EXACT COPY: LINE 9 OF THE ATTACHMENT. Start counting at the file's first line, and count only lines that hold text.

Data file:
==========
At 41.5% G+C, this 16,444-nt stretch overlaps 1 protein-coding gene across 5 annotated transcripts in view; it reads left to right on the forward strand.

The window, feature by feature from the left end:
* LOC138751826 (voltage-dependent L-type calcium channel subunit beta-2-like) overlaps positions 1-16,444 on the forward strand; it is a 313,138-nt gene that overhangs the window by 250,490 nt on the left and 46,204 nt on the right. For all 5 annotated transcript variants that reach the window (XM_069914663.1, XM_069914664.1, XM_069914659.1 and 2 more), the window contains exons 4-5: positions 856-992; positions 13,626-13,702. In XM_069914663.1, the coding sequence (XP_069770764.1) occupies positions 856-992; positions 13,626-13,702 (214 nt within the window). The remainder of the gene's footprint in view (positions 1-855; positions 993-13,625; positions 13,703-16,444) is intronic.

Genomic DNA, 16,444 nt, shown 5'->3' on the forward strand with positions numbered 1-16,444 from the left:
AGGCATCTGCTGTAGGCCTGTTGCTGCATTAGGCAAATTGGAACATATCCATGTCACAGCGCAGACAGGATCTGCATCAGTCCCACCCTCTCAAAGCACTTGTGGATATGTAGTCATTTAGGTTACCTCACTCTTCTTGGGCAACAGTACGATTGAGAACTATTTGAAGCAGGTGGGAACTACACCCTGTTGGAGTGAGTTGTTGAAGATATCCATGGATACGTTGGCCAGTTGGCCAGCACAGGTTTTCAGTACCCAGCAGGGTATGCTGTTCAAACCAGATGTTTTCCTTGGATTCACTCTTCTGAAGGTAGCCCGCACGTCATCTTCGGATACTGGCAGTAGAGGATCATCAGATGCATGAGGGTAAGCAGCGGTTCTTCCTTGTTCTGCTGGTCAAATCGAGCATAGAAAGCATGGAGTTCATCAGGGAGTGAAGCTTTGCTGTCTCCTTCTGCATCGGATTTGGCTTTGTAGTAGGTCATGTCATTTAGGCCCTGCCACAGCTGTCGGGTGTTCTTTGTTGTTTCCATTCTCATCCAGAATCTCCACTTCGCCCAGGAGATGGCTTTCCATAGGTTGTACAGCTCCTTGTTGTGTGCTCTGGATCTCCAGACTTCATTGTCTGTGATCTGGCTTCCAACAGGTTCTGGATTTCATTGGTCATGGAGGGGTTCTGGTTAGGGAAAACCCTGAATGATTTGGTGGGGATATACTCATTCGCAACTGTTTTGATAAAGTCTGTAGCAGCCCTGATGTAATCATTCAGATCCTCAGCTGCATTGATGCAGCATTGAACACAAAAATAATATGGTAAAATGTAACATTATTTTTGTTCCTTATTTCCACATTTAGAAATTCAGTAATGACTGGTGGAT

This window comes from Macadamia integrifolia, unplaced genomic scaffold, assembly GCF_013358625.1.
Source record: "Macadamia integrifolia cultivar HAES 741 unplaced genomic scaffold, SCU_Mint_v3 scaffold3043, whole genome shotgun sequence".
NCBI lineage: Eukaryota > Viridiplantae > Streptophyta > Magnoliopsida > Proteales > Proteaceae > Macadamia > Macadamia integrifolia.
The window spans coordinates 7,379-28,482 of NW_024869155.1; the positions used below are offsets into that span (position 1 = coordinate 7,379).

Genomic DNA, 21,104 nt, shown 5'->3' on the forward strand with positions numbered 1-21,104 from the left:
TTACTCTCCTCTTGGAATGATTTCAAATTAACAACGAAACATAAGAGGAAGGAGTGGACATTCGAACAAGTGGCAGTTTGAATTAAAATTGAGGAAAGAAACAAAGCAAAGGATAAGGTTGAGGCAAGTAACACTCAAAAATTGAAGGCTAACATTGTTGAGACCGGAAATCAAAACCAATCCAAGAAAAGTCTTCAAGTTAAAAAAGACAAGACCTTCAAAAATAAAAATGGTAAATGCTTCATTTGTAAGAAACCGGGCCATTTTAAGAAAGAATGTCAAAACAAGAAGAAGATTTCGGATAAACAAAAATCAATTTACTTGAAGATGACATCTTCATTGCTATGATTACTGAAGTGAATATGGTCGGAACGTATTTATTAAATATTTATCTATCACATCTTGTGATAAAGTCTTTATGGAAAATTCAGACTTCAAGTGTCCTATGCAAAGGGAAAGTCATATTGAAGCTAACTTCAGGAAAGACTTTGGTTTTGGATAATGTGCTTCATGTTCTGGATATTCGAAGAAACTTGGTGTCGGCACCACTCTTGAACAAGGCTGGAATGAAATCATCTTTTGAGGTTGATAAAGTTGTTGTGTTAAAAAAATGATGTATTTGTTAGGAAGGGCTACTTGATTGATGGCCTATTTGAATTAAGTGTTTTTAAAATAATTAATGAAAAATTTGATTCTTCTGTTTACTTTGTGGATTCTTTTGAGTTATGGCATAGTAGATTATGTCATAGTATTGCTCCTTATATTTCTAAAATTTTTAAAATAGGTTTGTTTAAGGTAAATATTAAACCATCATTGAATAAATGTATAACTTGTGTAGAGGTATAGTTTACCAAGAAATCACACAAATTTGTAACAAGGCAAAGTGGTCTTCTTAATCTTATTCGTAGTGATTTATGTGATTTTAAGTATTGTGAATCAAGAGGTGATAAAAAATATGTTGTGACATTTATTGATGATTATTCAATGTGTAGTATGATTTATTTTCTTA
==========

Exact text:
The window spans coordinates 7,379-28,482 of NW_024869155.1; the positions used below are offsets into that span (position 1 = coordinate 7,379).